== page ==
By: Joanne C.
This post is written by Katie Quirk, who is the author of the middle-grade novel A Girl Called Problem.
When people ask what inspired me to write my middle-grade novel set in Tanzania, A Girl Called Problem, my answer always boils down to one word: girls. Here’s a short video a Tanzanian friend and I put together that begins to explain why:
While living in Tanzania, East Africa, for two years, it didn’t take long for me to determine that the heroes, or in this case heroines, of village life were girls. The chores they did every day–hauling buckets of water, washing clothes by hand, cooking over fires of wood they had scavenged from the forests, mopping their homes on hand and knee–were awesome. The prejudice they faced was real–baby girls were sometimes fed less nutritious food than baby boys, and girls were often told they weren’t worth educating. The sexual threats they had to deal with–from teachers, from bus drivers whom they had to rely on to get to school–were frequent. And yet I met so many joyful, hardworking, extraordinarily determined young women and girls who studied well into the night by kerosene lanterns, who took on extra jobs to pay for their own school fees, and who courageously stood up to men who threatened to abuse them.
I left Tanzania after only two years and I couldn’t stop thinking about these girls. I wrote essays and journal entries, and after many years, my novel emerged: A Girl Called Problem. It’s the story of a girl whose name literally means “Problem” in Swahili. In spite of her name, Shida is spirited and talented. She also seems to have a gift for healing people with herbal medicines. But she and her family are viewed as cursed, and even at 13-years old, most people believe her greatest prospect in life is getting married. Then Shida gets an offer to move. In fact, her whole village is invited to relocate to a village over the hills. For Shida this move would mean her first opportunity to attend school and a chance to apprentice to a village nurse, but many of her fellow villagers are not so sure it’s a good idea.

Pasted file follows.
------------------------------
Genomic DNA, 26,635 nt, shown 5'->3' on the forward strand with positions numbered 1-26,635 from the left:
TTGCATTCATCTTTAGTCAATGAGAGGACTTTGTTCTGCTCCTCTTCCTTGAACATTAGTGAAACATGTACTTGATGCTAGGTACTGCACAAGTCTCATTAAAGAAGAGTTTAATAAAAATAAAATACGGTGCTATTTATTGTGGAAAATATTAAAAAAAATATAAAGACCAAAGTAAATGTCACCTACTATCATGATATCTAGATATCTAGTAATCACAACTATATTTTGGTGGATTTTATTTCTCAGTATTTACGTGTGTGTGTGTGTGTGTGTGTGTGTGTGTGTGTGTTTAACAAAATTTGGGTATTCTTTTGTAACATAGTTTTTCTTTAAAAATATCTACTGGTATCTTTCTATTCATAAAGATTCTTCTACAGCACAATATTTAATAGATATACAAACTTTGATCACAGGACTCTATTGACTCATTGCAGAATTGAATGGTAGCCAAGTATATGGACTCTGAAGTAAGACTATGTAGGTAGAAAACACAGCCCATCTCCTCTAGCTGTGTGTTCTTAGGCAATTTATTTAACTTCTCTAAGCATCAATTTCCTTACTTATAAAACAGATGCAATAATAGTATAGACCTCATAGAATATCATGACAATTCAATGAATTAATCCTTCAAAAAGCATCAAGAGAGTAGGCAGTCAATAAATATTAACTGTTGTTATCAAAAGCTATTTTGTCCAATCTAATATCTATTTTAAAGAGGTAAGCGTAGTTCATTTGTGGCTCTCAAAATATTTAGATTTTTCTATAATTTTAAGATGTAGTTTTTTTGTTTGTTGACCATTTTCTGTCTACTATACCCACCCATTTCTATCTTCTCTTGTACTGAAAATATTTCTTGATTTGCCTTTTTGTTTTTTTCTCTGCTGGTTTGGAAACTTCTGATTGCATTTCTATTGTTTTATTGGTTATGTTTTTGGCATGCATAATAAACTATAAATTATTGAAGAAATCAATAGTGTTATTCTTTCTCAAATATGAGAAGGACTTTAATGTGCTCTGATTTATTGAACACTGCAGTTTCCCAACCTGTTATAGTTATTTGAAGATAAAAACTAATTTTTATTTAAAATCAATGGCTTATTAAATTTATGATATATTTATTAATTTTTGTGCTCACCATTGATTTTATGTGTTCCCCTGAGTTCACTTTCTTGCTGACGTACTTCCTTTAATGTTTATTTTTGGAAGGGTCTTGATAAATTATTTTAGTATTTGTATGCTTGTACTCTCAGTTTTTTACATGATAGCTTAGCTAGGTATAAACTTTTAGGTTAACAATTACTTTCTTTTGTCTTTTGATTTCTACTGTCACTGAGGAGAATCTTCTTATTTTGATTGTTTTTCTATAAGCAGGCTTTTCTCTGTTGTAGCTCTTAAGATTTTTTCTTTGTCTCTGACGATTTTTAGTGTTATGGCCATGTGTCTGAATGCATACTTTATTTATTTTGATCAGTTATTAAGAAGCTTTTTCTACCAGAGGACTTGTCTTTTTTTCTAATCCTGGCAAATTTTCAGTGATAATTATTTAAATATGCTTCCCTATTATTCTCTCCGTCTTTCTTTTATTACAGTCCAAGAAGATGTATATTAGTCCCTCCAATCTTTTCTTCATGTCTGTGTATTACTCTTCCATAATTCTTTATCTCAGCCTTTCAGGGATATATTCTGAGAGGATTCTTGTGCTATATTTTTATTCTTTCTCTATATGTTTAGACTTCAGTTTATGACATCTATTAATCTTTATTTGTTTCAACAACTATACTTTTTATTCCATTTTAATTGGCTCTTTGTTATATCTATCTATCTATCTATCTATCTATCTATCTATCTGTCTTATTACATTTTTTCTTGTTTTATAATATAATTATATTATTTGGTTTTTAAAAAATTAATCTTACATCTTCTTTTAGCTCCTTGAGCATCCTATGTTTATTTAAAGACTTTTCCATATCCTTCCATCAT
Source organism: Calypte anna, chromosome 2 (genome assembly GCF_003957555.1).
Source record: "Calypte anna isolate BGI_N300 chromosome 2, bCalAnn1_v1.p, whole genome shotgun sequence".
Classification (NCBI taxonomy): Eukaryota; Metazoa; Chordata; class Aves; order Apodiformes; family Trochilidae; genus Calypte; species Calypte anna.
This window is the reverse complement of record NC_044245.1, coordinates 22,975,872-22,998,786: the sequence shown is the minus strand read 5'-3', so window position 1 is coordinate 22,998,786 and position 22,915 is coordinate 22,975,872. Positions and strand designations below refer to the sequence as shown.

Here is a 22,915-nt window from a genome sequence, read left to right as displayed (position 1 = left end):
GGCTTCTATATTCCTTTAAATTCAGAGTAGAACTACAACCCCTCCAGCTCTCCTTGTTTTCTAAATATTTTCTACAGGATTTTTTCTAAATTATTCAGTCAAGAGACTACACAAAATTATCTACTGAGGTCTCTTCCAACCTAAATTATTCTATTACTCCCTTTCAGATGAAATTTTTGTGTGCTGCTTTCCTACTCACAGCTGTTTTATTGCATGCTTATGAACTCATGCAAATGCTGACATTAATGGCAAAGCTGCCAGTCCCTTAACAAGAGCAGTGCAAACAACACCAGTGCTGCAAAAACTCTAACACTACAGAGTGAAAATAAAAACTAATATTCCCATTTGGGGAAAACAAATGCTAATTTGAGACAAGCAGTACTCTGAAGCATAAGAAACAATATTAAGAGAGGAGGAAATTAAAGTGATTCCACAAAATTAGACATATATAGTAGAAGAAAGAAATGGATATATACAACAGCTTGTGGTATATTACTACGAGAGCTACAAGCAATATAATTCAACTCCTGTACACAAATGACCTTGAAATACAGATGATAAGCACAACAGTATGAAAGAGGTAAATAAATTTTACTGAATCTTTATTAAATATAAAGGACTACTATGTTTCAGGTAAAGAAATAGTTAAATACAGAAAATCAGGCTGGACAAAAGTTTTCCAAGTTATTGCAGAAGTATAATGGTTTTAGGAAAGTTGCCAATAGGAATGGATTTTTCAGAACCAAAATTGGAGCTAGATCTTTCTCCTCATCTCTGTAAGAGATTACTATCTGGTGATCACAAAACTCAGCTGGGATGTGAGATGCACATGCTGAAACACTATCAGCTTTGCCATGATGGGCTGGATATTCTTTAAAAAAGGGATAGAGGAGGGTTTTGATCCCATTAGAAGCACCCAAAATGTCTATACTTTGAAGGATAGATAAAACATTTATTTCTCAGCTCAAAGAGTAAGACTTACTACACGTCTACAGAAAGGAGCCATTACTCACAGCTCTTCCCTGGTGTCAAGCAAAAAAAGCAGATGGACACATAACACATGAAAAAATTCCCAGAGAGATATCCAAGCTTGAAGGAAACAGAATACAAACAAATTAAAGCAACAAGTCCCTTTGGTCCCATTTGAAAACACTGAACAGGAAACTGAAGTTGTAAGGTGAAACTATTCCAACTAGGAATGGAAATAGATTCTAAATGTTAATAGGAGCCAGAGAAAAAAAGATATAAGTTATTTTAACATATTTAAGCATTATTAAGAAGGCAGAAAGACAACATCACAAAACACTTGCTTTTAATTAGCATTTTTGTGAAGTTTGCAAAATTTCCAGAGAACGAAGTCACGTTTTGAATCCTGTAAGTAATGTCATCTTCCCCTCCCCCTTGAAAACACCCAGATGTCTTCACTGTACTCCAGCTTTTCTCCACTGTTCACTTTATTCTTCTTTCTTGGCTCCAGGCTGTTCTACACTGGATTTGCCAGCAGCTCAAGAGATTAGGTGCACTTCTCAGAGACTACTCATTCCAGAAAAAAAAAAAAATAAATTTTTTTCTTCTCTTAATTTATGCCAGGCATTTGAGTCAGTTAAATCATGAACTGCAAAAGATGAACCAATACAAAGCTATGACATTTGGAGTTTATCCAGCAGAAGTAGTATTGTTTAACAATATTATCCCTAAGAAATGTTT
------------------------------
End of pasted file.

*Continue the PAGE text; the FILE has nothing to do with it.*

That’s just the beginning, but you get the gist. At the end of the novel, I have an author’s note talking about the importance of girls in development, the notion that if you empower and educate a girl, you enrich her whole community.
How important and exciting it is to be celebrating International Day of the Girl Child for a second year in a row. I’m grateful to the young women at School Girls Unite who initially made the push to make this day official, and I’d be delighted if one way you choose to celebrate the day is by readingA Girl Called Problem or recommending it to a middle-school-aged friend who might wonder what life would be like for her in another part of the world.